Portland, OR • Eves/Wknds (503) 402-8692
Bonnie Hays Small Animal Shelter
Sheltering stray and abandoned animals
Hillsboro, OR • (503) 846-7041
Cupid Kitten Rescue♥
Cat & kitten rescue service.
Portland Metro area • (503) 888-0333
CAT (Cat Adoption Team)♥
No kill cats-only shelter
Sherwood, OR • (503) 925-8903
Family Dogs New Life Shelter♥
No kill dogs-only shelter
Portland, OR • (503) 771-5596
Feral Cat Coalition
Services for feral cats who have caregivers feeding them.
They also rent cat traps.
Portland, OR • (503) 797-2606
Furry Friends Cat Adoption & Rescue♥
No-kill cat shelter in Clark County, WA
Vancouver, WA • (360) 993-1097
House of Dreams Cat Shelter♥
No-kill cat shelter where cats roam free.
Portland, OR • (503) 262-0763
Indigo Animal Rescue♥
Fostering & adoptions of cats and dogs
Beaverton, OR • (503) 626-7222
Mult. County Animal Control & Adoptions
Adoptions of cats and dogs
Troutdale, OR • (503)988-7387
Oregon Dog Rescue♥
No kill dogs only shelter
Portland, OR • (503) 819-1720 & 503-548-3428
Oregon Humane Society♥
Sheltering, fostering, adoptions. Fighting cruelty and neglect.
Portland, OR • (503) 285-7722
PAWS Animal Shelter♥
A Non-profic cat adoptions center.
West Linn, OR • (503) 650-0855
Adoptions & support.
Portland, OR • (503) 542-3433
Fostering, adoptions & education.
Portland, OR • (503) 617-1625
Second Chance Companions♥
No kill organization pet adoptions & referrals
Vancouver, WA • (360) 687-4569
SW Washington Humane Society
Vancouver, WA • (360) 693-4746
The Oregon Cat♥
Helping all cats, kittens, owners & rescuers.
Lake Oswego, OR • (503) 344-6044
Columbia Humane Society♥
St. Helens, OR • (503) 397-4353
Central Coast Humane Society
Newport, OR • (541) 265-3719
Greenhill Humane Society♥
Eugene, OR • (541) 689-1503
Homeward Bound Pets♥
McMinnville, OR • (503) 472-0341
Humane Society of Central OR
Bend, OR • (541) 382-3537
Humane Society & SPCA of Cowlitz County
Longview, WA • (360) 577-0151
Humane Society of the Ochocos♥
Prineville, OR • (541) 447-7178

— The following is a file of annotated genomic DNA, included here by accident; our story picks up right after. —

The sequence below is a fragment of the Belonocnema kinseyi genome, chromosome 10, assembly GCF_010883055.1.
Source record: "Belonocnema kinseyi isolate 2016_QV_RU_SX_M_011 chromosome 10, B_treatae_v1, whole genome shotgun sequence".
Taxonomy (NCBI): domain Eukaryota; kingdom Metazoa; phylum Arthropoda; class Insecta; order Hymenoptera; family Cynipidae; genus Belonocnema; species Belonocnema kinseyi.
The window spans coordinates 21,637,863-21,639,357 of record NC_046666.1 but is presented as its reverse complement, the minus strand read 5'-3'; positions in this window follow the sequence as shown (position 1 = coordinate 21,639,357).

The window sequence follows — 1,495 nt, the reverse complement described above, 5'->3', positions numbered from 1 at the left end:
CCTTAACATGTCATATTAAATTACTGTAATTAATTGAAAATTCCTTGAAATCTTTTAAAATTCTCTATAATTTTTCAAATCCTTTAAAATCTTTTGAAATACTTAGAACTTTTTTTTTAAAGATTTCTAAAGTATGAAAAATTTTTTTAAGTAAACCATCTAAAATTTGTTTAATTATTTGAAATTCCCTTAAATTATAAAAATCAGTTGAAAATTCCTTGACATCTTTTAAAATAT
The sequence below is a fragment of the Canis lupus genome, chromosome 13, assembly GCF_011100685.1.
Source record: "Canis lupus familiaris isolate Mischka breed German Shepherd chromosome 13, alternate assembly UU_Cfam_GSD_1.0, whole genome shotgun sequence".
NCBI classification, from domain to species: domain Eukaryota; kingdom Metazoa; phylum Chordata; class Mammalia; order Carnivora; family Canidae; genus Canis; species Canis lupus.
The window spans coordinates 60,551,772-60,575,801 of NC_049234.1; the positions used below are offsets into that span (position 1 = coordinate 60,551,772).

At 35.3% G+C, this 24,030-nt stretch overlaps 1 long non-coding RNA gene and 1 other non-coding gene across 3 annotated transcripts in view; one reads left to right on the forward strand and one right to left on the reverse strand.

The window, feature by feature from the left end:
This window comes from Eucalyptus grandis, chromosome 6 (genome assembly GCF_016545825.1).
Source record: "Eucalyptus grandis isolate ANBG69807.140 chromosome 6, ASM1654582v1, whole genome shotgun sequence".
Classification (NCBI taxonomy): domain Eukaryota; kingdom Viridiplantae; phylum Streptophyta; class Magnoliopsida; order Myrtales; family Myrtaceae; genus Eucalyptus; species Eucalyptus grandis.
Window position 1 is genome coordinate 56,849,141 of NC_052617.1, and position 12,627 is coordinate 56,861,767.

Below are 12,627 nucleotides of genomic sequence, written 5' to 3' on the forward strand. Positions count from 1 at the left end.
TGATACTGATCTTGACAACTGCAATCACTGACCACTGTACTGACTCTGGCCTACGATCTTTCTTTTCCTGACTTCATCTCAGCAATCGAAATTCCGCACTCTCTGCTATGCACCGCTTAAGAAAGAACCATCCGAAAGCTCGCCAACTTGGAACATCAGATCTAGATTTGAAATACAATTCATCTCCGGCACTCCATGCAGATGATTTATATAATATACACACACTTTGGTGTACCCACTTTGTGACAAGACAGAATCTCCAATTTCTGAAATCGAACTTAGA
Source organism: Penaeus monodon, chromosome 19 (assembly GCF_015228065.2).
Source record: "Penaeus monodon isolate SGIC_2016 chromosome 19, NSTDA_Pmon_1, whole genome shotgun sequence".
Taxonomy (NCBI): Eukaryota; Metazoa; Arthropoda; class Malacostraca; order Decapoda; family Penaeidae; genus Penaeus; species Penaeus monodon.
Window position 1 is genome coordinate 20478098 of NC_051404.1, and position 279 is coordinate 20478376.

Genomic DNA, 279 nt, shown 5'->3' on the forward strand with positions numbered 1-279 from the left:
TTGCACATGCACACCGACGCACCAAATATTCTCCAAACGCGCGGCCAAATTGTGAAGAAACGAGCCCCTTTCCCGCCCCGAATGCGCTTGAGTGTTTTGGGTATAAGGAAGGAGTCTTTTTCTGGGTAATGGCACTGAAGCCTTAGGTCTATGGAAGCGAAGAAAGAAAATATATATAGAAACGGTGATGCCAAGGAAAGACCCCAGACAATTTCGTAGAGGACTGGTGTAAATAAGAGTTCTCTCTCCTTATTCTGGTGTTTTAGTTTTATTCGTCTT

PAW Pet Aid of Washington♥
Woodland, WA • (360) 624-8953
Project Pooch ♥
Woodburn, OR • (503) 982-4492
Safe Haven Humane Society ♥
Albany, OR • (541) 928-2789
Senior Dog Rescue of Oregon ♥
Philomath, OR • (541) 929-4100
South Pacific County Humane Society ♥
Long Beach, WA • (360) 642-1180
West Columbia Gorge Humane Society ♥
Washougal, WA • (360) 835-3464
Willamette Humane Society
Salem, OR • (503) 585-5900
Born Again Pit Bull Rescue
Portland, OR • email@example.com
Cascade Beagle Rescue
Portland, OR • (503) 299-4084
Dead Dog Walking Pit Bull Rescue
The Dalles, OR • (541) 993-3647
Chesapeake Bay Retriever Rescue
OR & WA • (503) 369-0778 / (360) 577-3514
Golden Retriever Rescue
Portland, OR • (503) 892-2897
Great Dane Rescue
OR & WA • see link for phone numbers
Greyhound Pet Adoption Northwest
Portland, OR • (503) 784-1285
Oregon Basset Hound Rescue
Salem, OR • (503) 351-0649 / (360) 607-9274
Oregon Dachshund Rescue
OR & WA • (503) 313-3220
NW Pomeranian & Chihuahua Rescue
OR & WA • (971) 678-6501
PNW Jack Russell Terrier Rescue
WA & OR
Pacific Pug Rescue
Portland, OR • (503) 704-3587
WVESSA Willamette Valley English Springer Spaniel Rescue
Salem, OR • email only – refer to link
Birdman’s NW Bird Rescue – Vancouver, WA
A bird welfare organization that provides for the well being of the birds in the organization’s care
(360) 247-3626 (BIRDMAN) or (503) 247-3626
Exotic Bird Rescue of Oregon – Eugene, OR
Bird rescue and placement. Education and information.
Free Flight Bird Rehabilitation – Bandon, OR
Dedicated to the rehabilitation of injured and orphaned wildlife and the education of the public with an emphasis on conservation, preservation, responsibility and respect.
Learn the Typical Cost of Owning a Pet
♥These organizations do not euthanize animals in order to make room for incoming animals. All of the organizations listed here are working to help the community and the lives of companion pets. They should all be considered as great resources when looking for your new best friend. However if you need to surrender your pet for any reason, then you want to be aware of the euthanasia policies of the shelter that you bring it to.